When looking at my latest e-bill from Softbank (my mobile phone provider), I saw a message about an impending change in the company's billing system. Apparently, all customers paying their bills a the local convenience store will be assessed an extra "printing fee" (hako-ryo 発行料) starting in a month or two. As it turns out, Softbank isn't the only company that has started penalizing customers who opt to pay the old fashioned way.

Regular readers may recall LP's recent article recent article about how to avoid the 100 yen invoice copy fee. While NTT is one of the more assertive companies when it comes to pushing non-convenience store payments, plenty of other companies have been making efforts to move away from the "pay-at-conbini" method. The impetus for moving customers off the old paper and cash billing system is the addition of fees or, in some cases, the application of a small discount applied to a monthly bill. These fees can be in the range of 100-350 yen a month. While not a huge sum, the can add up over the course of a year.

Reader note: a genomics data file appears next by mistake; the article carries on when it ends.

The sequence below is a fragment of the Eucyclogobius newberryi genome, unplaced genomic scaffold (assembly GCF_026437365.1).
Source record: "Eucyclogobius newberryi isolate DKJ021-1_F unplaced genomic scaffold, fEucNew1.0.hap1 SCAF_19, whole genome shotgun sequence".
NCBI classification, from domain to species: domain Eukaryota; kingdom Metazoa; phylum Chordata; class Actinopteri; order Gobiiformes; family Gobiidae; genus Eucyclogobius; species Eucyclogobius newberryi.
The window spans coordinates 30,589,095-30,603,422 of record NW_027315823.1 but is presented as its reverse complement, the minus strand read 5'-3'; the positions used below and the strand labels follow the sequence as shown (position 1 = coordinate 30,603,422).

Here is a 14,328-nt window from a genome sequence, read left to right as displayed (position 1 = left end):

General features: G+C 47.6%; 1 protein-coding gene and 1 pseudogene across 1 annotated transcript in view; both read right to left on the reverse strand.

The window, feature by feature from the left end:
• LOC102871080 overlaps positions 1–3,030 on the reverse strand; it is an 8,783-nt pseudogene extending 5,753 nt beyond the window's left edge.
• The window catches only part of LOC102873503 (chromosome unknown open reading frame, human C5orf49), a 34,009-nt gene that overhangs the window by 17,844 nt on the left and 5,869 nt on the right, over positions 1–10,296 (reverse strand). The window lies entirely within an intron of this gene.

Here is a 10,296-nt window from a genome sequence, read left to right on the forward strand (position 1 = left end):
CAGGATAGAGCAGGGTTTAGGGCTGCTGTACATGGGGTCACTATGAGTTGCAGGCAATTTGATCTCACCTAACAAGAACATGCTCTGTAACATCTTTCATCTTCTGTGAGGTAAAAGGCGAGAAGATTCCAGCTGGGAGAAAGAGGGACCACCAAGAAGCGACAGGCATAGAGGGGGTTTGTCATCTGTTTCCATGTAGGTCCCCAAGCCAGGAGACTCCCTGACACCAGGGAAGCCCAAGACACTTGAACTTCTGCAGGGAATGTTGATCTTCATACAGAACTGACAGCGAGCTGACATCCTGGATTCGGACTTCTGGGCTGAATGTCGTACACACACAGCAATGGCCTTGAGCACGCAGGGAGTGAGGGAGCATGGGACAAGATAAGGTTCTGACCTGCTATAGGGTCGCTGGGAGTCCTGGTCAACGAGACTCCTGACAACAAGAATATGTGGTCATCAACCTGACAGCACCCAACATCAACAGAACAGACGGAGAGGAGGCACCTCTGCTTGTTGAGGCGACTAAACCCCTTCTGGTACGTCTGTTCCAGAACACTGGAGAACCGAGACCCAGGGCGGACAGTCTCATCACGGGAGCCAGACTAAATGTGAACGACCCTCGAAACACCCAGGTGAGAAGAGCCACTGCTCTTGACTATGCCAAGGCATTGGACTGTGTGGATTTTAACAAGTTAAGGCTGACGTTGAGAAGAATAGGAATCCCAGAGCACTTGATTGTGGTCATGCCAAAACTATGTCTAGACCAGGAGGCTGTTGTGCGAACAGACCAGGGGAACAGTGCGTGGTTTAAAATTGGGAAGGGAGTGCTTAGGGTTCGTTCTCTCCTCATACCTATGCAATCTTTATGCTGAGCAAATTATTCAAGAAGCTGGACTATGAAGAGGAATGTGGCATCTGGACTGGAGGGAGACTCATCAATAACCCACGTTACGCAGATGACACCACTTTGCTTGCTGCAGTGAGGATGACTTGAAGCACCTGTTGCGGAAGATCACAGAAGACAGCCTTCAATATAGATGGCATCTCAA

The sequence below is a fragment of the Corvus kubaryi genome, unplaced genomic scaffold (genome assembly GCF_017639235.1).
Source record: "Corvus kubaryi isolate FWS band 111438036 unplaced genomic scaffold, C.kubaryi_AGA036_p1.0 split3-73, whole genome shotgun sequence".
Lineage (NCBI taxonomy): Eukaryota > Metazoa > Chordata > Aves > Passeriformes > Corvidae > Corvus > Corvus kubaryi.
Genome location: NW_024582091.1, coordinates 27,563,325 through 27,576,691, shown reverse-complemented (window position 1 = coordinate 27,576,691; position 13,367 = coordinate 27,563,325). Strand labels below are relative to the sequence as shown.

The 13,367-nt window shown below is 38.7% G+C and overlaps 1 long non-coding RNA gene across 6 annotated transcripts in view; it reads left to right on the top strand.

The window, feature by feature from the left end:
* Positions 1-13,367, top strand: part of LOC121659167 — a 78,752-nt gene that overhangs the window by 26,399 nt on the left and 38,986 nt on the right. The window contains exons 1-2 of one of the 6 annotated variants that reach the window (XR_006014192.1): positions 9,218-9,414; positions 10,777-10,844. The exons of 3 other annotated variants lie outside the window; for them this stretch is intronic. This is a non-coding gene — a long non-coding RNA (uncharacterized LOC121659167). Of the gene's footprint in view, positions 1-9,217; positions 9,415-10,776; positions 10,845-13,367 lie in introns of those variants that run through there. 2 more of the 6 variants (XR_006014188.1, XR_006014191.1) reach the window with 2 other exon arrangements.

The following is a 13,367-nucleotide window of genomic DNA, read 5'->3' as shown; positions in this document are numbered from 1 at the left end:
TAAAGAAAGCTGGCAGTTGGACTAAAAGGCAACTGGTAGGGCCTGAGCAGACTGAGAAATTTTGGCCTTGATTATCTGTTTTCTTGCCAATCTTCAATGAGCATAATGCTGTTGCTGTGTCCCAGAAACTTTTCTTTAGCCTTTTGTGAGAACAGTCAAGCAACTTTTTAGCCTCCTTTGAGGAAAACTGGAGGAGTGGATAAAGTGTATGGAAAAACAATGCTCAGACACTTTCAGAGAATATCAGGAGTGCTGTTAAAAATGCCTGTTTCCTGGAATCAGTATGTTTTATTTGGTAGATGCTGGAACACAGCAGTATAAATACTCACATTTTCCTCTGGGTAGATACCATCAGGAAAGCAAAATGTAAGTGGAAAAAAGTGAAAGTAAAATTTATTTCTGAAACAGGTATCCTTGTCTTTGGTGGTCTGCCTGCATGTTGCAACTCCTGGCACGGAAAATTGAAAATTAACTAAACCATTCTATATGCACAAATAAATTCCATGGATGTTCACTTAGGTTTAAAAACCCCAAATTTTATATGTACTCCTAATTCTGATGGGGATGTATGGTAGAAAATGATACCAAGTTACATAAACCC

The official reason for this switch is because paper bills are bad for the environment. However, the sudden corporate interest in ecology is not exactly one-hundred percent altruistic. Everyone from the companies who print out bills to the contractors that handle payment transfers all take a cut in addition to requiring a fixed set of fees regardless of how many people actually use the service. Automated bank transfers (jido furikomi 自動振込), on the other hand, have a very low fixed cost, plus they are relatively hassle free.

Some companies that charge "service fees" and "printing fees" are:
  • Internet carriers and providers (this means two fees if you pay separate bills for each)
  • Mobile phone companies
  • Mail-order companies (if you opt to pay after the product has arrived)
  • Cable and satellite providers
Electrical companies, on the other hand, have started using an incentive system where by you get a small discount on your monthly bill (50-something yen a month, depending on the operator) if you pay by bank transfer. This only applies payments done from a normal or post office bank account, not credit cards.

Keep in mind that you might still incur a fee if you pay by bank transfer but still request a detailed invoice. Also, companies may offer separate discounts for paying via automated bank transfer and signing up for paperless e-billing.

If you are still getting paper bills, make sure to check the itemized charges to see if you are paying extra. Contact your relative company or drop by a branch with you bank seal and cashbook in hand if you wish to change your payment method.

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